2012 ULI Asia Pacific Summit
Summarizing key real estate investment opportunities identified on the first day of the Urban Land Institute’s Asia Pacific Summit, a group of heavy-hitting development executives gathered in Beijing on Thursday.
The discussion joined Raymond Chow, executive director of Hongkong Land; Simon Treacy, group chief executive of MGPA; Patrick Phillips, ULI’s global chief executive; Richard T.G. Price, Asia-Pacific chief executive of CBRE Global Investors; with moderator John Fitzgerald, Hong Kong–based executive director of ULI Asia Pacific.
After a morning filled with presentations detailing something of a gold-rush mentality in China’s third- and fourth-tier cities, and in some other developing Asian markets, the panelists asked some tough questions to try to bring the discussion down to earth.
“Who’s going to pay for all of these multibillions in development?” asked Treacy, who said that MGPA’s private equity real estate fund has $12 billion under management. “Where are the debt and equity going to come from in the next three to five years?” he wanted to know, noting that only a few players worldwide might be able to invest more than $150 million in any given project.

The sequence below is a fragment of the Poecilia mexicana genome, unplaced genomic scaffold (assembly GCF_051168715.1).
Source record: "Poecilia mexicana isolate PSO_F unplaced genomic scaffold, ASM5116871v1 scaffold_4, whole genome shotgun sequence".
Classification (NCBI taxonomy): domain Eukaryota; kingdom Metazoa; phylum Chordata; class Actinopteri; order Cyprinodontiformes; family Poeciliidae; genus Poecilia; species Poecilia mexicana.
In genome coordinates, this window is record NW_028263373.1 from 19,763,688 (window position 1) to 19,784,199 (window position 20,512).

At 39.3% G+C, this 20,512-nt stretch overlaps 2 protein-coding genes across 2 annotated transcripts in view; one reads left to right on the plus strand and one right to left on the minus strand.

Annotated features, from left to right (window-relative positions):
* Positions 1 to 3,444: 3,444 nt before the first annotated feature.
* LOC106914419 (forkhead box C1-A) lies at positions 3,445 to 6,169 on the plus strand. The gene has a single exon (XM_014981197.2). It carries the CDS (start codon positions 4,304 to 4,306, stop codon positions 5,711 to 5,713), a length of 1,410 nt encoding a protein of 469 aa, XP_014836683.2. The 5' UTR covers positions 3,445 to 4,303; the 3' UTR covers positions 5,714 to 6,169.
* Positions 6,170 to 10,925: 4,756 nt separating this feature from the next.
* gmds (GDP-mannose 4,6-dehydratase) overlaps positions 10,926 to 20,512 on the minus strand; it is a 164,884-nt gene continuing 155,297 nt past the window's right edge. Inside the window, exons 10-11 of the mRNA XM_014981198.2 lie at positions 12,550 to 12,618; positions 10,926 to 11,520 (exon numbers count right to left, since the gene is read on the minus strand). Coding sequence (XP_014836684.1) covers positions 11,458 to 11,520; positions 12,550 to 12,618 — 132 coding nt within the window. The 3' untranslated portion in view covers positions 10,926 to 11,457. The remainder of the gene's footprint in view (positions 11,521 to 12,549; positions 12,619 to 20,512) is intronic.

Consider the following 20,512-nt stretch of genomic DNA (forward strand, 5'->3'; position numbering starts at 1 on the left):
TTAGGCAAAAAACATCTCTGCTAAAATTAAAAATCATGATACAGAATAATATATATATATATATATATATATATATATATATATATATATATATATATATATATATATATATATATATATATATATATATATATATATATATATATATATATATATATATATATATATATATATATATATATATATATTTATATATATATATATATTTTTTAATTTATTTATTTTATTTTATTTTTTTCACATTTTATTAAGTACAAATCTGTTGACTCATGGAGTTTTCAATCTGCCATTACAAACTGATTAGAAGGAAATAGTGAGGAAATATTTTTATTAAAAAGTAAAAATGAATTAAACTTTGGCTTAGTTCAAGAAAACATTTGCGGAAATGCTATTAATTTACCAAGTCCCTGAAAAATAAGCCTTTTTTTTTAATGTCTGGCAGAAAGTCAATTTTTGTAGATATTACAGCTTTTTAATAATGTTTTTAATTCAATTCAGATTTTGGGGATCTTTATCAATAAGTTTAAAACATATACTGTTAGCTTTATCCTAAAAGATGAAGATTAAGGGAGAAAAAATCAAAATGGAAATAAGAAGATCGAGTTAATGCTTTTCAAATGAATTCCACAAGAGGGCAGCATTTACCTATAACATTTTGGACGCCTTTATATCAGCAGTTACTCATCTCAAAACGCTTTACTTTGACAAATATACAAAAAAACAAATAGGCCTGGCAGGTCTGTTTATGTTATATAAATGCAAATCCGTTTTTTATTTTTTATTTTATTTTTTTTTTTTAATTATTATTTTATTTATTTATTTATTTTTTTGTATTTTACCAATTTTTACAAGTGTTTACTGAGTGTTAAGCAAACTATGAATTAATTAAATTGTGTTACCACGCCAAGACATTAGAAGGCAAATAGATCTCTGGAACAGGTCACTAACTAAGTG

Sure, urbanization will continue apace in Asia, Treacy said, emphasizing, however, that the competition for development capital has increased in the four years since the global recession began. “Now, there will be winners and losers,” he said. “It will come down to finding the best thinking and the right public/private partnerships.”
Chow, who manages commercial properties all around Asia that generate $850 million a year in rent, said he was an admirer of Singapore’s government for its clear, business-friendly vision that has attracted several Hongkong Land investments in recent years.
“Even when capital is not as robust as it once was, there are great opportunities,” Chow said, adding that Singapore was especially good at setting developers’ concerns to rest.
“The beauty is that planning and execution in Singapore are under one roof, a unique position that helps to get things done where others cannot,” Chow said. “As developers, the last thing we want is uncertainty.”
Morning summit sessions repeatedly raised the theme of sustainable development, a buzz word that afternoon panelists tried to put into perspective. Price, whose Asia portfolio is $5 billion strong, said that “green” doesn’t necessarily mean profitable.
“The goal is to create something that’s resilient, not just sustainable,” Price said. “You can have plenty of green buildings that are irrelevant to a community’s needs.”
In an MGPA survey, the majority of 70 investor-clients ranked the environment and social responsibility low on their list of investment criteria, Treacy said. While 11 percent said these factors were a “must” and 19 percent said they were “very important,” a full 33 percent said they were only “somewhat important,” 12 percent discounted them if they made a project expensive, and 16 percent said they were “not at all” factors in investment decision making.